Moving Beyond Trauma: Child Migrants and Refugees in the United States: This report offers a look at some of the traumas child migrants/refugees face, and provides recommendations for policy and practice to better support these children in dealing with this trauma.
Supporting refugee and immigrant children: This blog post provides ways that those supporting children can mitigate childhood trauma that may arise from issues surrounding refugee and immigrant children and their families. As a bonus, this post has an embedded podcast for more information, Episode 1: Three Angles on the Child Refugee Crisis.
The National Child Traumatic Stress Network (NCTSN)
Refugee Trauma Web Page: This page contains multiple resources, tools and guidance for supporting those who deal with trauma related to being a refugee.
Child Welfare Information Gateway
Parental Resilience Web Page: This page offers ideas for supporting children and families to build resilience in the face of trauma and other difficulties.
Helping Immigrant Families Overcome Challenges: This page has a variety of issue-specific resources for working with immigrant children and their families.
Zero to Three
Building Resilience: This resource specifically explores supporting infants and toddlers facing adversity.
American Civil Liberties Union (ACLU)
Know Your Rights: Check out these resources from the ACLU that cover a variety of topics relevant to immigrant and refugee families.
Latino Support Network
Key Resource Guide for The Latino Community, Madison, Dane County, Wisconsin
(Guía de Recursos Claves para la Comunidad Latina, Madison, Condado de Dane, Wisconsin): This guide offers resources specific to those in Madison and/or Dane County, looking for supports and information regarding immigration and related issues.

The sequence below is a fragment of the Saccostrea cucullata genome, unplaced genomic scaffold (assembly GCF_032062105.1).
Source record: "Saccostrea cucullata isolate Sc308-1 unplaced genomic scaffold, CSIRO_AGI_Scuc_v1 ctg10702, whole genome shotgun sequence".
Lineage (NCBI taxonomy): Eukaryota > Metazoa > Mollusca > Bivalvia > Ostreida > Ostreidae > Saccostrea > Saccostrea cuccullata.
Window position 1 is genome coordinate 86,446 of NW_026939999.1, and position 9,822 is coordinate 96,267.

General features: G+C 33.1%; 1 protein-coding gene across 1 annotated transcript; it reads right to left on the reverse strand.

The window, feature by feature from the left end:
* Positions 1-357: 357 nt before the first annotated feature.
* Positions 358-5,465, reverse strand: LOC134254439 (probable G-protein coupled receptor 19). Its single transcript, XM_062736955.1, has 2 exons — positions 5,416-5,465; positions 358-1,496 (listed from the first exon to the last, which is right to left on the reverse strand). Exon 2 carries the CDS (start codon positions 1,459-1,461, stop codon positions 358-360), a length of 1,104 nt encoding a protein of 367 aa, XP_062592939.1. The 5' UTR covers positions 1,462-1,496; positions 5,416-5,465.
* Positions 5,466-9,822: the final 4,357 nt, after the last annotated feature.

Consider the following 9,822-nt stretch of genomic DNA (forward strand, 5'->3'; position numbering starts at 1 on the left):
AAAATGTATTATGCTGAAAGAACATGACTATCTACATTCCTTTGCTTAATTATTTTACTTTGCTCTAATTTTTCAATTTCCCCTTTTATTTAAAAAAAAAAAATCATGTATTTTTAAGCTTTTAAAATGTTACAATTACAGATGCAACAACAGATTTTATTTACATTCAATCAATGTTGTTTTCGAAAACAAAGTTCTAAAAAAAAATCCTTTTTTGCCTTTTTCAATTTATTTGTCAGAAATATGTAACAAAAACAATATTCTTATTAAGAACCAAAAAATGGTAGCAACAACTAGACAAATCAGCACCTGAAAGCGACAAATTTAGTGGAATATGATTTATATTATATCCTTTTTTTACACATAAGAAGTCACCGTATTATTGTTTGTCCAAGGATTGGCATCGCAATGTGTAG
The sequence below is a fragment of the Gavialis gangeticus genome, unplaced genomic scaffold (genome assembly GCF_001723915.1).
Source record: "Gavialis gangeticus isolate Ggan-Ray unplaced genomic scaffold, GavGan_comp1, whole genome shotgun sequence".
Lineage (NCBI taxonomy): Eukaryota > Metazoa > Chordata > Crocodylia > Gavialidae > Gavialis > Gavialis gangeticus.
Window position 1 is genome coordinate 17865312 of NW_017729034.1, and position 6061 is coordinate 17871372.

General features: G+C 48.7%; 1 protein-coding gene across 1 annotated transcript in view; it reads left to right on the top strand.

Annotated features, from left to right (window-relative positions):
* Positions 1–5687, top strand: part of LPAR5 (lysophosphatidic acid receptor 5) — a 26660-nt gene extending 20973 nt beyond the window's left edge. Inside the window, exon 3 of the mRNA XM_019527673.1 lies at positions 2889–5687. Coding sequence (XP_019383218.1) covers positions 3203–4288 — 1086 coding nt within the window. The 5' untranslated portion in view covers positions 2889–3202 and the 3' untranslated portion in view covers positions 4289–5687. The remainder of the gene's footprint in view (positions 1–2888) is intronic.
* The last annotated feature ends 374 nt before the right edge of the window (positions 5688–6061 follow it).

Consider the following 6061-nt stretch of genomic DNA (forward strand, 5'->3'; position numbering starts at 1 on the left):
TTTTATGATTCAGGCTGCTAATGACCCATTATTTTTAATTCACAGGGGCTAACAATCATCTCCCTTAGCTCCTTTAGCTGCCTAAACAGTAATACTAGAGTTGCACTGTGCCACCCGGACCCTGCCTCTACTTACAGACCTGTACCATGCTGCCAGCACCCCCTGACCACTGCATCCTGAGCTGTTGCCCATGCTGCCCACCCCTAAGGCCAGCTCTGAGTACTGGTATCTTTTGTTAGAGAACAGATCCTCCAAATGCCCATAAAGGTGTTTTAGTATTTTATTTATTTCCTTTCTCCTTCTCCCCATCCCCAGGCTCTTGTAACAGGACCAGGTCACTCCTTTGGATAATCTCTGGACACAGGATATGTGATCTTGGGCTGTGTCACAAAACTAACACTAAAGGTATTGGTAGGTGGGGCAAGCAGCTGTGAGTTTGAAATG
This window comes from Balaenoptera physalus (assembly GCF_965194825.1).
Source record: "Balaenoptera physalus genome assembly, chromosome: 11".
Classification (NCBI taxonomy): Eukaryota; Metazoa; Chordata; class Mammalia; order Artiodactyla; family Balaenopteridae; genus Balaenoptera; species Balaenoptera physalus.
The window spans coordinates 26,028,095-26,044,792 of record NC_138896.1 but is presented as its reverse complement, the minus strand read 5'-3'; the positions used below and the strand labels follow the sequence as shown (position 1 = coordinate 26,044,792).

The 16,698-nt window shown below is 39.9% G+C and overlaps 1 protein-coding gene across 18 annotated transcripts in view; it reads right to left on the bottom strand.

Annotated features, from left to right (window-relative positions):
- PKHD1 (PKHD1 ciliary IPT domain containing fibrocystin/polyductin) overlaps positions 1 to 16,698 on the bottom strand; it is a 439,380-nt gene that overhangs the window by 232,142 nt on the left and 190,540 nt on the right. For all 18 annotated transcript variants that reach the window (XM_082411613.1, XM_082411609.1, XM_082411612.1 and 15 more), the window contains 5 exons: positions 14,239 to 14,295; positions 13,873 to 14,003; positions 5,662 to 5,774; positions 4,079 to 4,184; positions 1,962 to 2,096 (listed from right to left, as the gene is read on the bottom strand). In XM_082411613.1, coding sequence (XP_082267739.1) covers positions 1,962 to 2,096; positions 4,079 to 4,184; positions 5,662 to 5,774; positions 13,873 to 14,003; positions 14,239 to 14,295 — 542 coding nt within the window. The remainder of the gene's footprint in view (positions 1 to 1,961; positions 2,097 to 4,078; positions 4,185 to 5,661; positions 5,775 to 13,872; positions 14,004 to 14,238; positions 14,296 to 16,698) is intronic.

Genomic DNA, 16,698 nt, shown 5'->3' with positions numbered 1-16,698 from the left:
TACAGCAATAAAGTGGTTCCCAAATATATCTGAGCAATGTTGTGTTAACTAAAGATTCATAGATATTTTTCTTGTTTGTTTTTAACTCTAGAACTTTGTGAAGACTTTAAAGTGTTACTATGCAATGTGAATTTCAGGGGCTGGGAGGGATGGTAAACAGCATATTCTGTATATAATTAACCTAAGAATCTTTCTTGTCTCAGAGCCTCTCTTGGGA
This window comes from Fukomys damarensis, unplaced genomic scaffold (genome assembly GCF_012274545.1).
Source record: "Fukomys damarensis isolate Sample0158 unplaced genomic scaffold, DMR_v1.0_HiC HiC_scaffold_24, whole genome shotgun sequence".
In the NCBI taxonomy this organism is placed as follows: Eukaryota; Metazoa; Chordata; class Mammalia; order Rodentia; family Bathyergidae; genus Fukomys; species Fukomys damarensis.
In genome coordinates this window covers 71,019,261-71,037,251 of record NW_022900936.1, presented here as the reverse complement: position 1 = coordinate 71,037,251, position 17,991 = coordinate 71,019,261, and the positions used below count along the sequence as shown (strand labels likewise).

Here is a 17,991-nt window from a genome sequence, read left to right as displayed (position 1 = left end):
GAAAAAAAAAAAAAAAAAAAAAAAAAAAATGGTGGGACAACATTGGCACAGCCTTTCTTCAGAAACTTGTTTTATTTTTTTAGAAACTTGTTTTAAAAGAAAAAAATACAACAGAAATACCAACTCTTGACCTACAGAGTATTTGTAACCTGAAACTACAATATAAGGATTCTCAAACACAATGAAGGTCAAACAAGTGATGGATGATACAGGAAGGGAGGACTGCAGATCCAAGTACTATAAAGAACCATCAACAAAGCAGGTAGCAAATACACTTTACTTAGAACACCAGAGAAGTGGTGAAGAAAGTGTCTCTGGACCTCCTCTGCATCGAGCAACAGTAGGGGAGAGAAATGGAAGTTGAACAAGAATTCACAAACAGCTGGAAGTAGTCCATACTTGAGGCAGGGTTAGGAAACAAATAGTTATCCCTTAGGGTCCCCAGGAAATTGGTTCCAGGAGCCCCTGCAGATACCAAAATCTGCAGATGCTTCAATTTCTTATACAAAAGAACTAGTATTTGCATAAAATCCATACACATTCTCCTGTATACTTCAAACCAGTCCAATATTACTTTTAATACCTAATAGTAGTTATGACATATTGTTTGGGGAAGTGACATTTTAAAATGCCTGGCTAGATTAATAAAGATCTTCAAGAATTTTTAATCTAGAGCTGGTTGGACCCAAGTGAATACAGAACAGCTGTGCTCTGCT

Catholic Legal Immigration Network, Inc.
Conozca Sus Derechos Guía sobre sus derechos en relación a contacto con oficiales de inmigración o la policía: This Spanish guide provides basic information about immigrant rights when confronted by immigration or law enforcement, as well as preparedness strategies for immigrant families.
Stress Related to Immigration Status in Students: A Brief Guide for Schools: This brief written by Marquette University staff looks at ways immigration can affect students in the classroom, and how staff can support those students and their families.
TRAINING & EVENTS
Supporting Families Together Association (SFTA)
YoungStar Annual Training Calendar (Updated Monthly): This regularly updated list of trainings, primarily focused on early educators, offers various trainings on topics such as resiliency, cultural competency and trauma-informed care, that would be helpful in supporting immigrant and refugee children and families.
Immigration Services: Visit or call Centro Hispano in Madison, Wisconsin regarding immigration related consultation, naturalization, permanent residence, DACA (Deferred Action) and family services.
Department of Public Instruction (DPI)
Trauma-Informed Contacts (Training): This list offers several contact options in Wisconsin for setting up or participating in a trauma-informed training.
Substance Abuse and Mental Health Services Administration (SAMHSA)
Cultural Competency for Working with Immigrant Populations (Webinar): Webinar recording and transcript available.
Wisconsin Alliance for Infant Mental Health (WI-AIMH)
2017 Wisconsin Infant and Early Childhood Mental Health Conference: This annual conference offers speakers and sessions promoting social and emotional development in everyday activities for infants, young children, and their families, as well as early intervention and treatment strategies. The 2017 conference will be held June 12-14, 2017 at the Osthoff Resort in Elkhart Lake, WI.
These are only a few of many resources out there. Every child and family we serve is deserving of our unbiased support, compassion and understanding. Let us remember that at the core of how we approach each child, is our collective aim as early childhood professionals to meet them where they are at and support them and their family in whatever way we can to make their early, formative years the best that they can be.
(This article was originally published in the SFTA Q1 2017 Newsletter. Subscribe to our newsletter).